Distant Proximities: Dynamics Beyond Globalization. By James
N. Rosenau. Princeton: Princeton University Press, 2003. 448p. $65.00
cloth, $24.95 paper.
In this book, James N. Rosenau draws together in a helpful,
systematic way much of his thinking on global governance and
globalization from the past decade. As with other aspects of his work,
it is conceptually creative, detailed, and normative. He believes that
political science needs to move beyond conceptual frameworks where the
nation-state provides the central focus. He justifies this position by
arguing that the “the best way to grasp world affairs today
requires viewing them as an endless series of distant proximities in
which the forces pressing for greater globalization and those inducing
greater localization interactively play themselves out” (p. 2).
Putting these “distant proximities” at the center of our
analysis will challenge distinctions like those between domestic and
foreign affairs or comparative politics and international relations.
This article examines the conditions under which policy discourses can serve as contributing factors to policy change, even in the absence of changes in institutions and interests. It begins with a discussion of the role of ideas in policy analysis and how they can play a "constitutive role" as frames for policy. Drawing on a distinction between "augmentative" discourses that serve to reinforce an existing policy framework and "transformative discourses" that seek to persuade various publics of the need for significant policy change, four types of policy discourse are defined and a methodology is suggested for identifying these types. Two of these types, "challenging" and "truth-seeking," are hypothesized to be more conducive to the occurrence of significant policy change. Drawing then on case studies of policy change in Canada and Germany respectively, the article shows that a "challenging" discourse emerges in both countries, but leads to significant policy change only in Germany. Based on the comparison of the two cases, it is argued that three factors are relevant to whether a challenging discourse is successful or not: a broad consensus among core policy actors on the nature and gravity of the policy problem; the consistency of the discourse with broadly held normative values; and the persuasiveness of the "social facts" brought to bear in favour of proposed new solutions.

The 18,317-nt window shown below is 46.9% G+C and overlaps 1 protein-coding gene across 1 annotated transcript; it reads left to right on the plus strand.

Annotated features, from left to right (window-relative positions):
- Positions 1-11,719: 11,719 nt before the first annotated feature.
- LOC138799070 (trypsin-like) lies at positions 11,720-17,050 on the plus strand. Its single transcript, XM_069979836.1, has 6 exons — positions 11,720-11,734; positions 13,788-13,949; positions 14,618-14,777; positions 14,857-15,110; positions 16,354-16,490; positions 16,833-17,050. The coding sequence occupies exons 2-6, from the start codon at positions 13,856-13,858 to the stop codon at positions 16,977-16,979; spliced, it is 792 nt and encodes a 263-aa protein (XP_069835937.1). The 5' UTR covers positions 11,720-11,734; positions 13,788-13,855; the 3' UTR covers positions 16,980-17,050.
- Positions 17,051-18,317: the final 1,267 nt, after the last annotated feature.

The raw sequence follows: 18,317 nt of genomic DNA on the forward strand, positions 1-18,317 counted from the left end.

The creation and spectacular growth of global, over-the-counter derivatives markets pose a very stern challenge to traditional modes of regulation by nation-states of financial markets. These markets are truly global in that they transcend borders. In fact, derivatives are financial instruments whose very purpose is to take some of the financial risks out of investing across borders. Many derivatives markets do not fall within the jurisdiction of one nation-state alone, but are the potential responsibility of any number of nation-states. Moreover, a relatively small number of complex, global financial services firms dominate these markets, while being active in most of the principal financial centres of the developed and developing world.
Prudential supervision and regulation of these firms and markets thus pose a singular challenge for any given nation-state. If that state is capable only of supervising and regulating the activities of the given global firm within its own territory, it will have a very partial, and arguably, inadequate view of the financial health of that firm. What is more, the nation-state might worry that if its supervision and regulation were to appear too demanding to a given number of global firms, they might simply transfer aspects of their business to another financial centre where the regulatory touch was more to their liking. The signing and execution of over-the-counter derivatives contracts can be physically located in any number of places.
This chapter investigates how two nation-states, the United Kingdom and the US, have responded to the challenge of global derivatives markets.